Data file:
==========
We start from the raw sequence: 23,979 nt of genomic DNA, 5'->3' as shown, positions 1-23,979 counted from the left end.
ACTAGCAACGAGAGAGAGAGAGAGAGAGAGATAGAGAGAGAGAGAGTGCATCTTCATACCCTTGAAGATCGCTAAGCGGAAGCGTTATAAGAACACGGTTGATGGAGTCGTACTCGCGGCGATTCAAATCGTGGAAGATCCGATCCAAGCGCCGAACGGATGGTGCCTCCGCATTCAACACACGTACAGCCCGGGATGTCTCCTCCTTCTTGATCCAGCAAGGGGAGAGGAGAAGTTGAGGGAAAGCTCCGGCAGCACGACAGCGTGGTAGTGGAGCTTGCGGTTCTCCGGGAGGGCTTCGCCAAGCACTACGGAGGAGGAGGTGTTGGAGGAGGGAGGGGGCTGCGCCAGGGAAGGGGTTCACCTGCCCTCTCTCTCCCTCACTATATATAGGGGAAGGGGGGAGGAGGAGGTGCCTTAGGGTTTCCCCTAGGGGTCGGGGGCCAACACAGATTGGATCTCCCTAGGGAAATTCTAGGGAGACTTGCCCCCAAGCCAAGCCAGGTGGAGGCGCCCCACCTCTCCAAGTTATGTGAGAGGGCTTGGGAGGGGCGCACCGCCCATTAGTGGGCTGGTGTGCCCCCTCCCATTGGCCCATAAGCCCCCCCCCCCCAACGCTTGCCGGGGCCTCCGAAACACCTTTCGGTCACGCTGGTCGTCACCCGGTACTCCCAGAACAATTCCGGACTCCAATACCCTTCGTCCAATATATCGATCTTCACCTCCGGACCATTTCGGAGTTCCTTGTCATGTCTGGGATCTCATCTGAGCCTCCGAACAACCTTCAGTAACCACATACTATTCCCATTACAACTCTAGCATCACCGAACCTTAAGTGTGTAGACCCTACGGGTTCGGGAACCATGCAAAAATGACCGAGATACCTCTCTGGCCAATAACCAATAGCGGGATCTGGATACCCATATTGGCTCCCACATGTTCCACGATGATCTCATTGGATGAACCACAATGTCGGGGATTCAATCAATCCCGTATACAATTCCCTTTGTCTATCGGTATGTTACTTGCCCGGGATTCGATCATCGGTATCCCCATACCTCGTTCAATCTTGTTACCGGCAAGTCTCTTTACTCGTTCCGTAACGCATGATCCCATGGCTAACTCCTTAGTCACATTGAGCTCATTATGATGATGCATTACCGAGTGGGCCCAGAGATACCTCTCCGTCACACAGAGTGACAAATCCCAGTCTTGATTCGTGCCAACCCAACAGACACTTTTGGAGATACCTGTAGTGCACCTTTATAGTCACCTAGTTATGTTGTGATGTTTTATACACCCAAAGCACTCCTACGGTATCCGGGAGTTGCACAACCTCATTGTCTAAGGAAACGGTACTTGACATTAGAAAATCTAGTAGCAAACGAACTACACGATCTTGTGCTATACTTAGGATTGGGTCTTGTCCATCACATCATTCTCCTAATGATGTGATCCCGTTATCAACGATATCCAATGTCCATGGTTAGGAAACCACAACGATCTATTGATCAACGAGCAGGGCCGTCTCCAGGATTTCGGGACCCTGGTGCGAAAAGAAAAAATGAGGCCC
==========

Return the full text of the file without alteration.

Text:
We start from the raw sequence: 23,979 nt of genomic DNA, 5'->3' as shown, positions 1-23,979 counted from the left end.
ACTAGCAACGAGAGAGAGAGAGAGAGAGAGATAGAGAGAGAGAGAGTGCATCTTCATACCCTTGAAGATCGCTAAGCGGAAGCGTTATAAGAACACGGTTGATGGAGTCGTACTCGCGGCGATTCAAATCGTGGAAGATCCGATCCAAGCGCCGAACGGATGGTGCCTCCGCATTCAACACACGTACAGCCCGGGATGTCTCCTCCTTCTTGATCCAGCAAGGGGAGAGGAGAAGTTGAGGGAAAGCTCCGGCAGCACGACAGCGTGGTAGTGGAGCTTGCGGTTCTCCGGGAGGGCTTCGCCAAGCACTACGGAGGAGGAGGTGTTGGAGGAGGGAGGGGGCTGCGCCAGGGAAGGGGTTCACCTGCCCTCTCTCTCCCTCACTATATATAGGGGAAGGGGGGAGGAGGAGGTGCCTTAGGGTTTCCCCTAGGGGTCGGGGGCCAACACAGATTGGATCTCCCTAGGGAAATTCTAGGGAGACTTGCCCCCAAGCCAAGCCAGGTGGAGGCGCCCCACCTCTCCAAGTTATGTGAGAGGGCTTGGGAGGGGCGCACCGCCCATTAGTGGGCTGGTGTGCCCCCTCCCATTGGCCCATAAGCCCCCCCCCCCCAACGCTTGCCGGGGCCTCCGAAACACCTTTCGGTCACGCTGGTCGTCACCCGGTACTCCCAGAACAATTCCGGACTCCAATACCCTTCGTCCAATATATCGATCTTCACCTCCGGACCATTTCGGAGTTCCTTGTCATGTCTGGGATCTCATCTGAGCCTCCGAACAACCTTCAGTAACCACATACTATTCCCATTACAACTCTAGCATCACCGAACCTTAAGTGTGTAGACCCTACGGGTTCGGGAACCATGCAAAAATGACCGAGATACCTCTCTGGCCAATAACCAATAGCGGGATCTGGATACCCATATTGGCTCCCACATGTTCCACGATGATCTCATTGGATGAACCACAATGTCGGGGATTCAATCAATCCCGTATACAATTCCCTTTGTCTATCGGTATGTTACTTGCCCGGGATTCGATCATCGGTATCCCCATACCTCGTTCAATCTTGTTACCGGCAAGTCTCTTTACTCGTTCCGTAACGCATGATCCCATGGCTAACTCCTTAGTCACATTGAGCTCATTATGATGATGCATTACCGAGTGGGCCCAGAGATACCTCTCCGTCACACAGAGTGACAAATCCCAGTCTTGATTCGTGCCAACCCAACAGACACTTTTGGAGATACCTGTAGTGCACCTTTATAGTCACCTAGTTATGTTGTGATGTTTTATACACCCAAAGCACTCCTACGGTATCCGGGAGTTGCACAACCTCATTGTCTAAGGAAACGGTACTTGACATTAGAAAATCTAGTAGCAAACGAACTACACGATCTTGTGCTATACTTAGGATTGGGTCTTGTCCATCACATCATTCTCCTAATGATGTGATCCCGTTATCAACGATATCCAATGTCCATGGTTAGGAAACCACAACGATCTATTGATCAACGAGCAGGGCCGTCTCCAGGATTTCGGGACCCTGGTGCGAAAAGAAAAAATGAGGCCC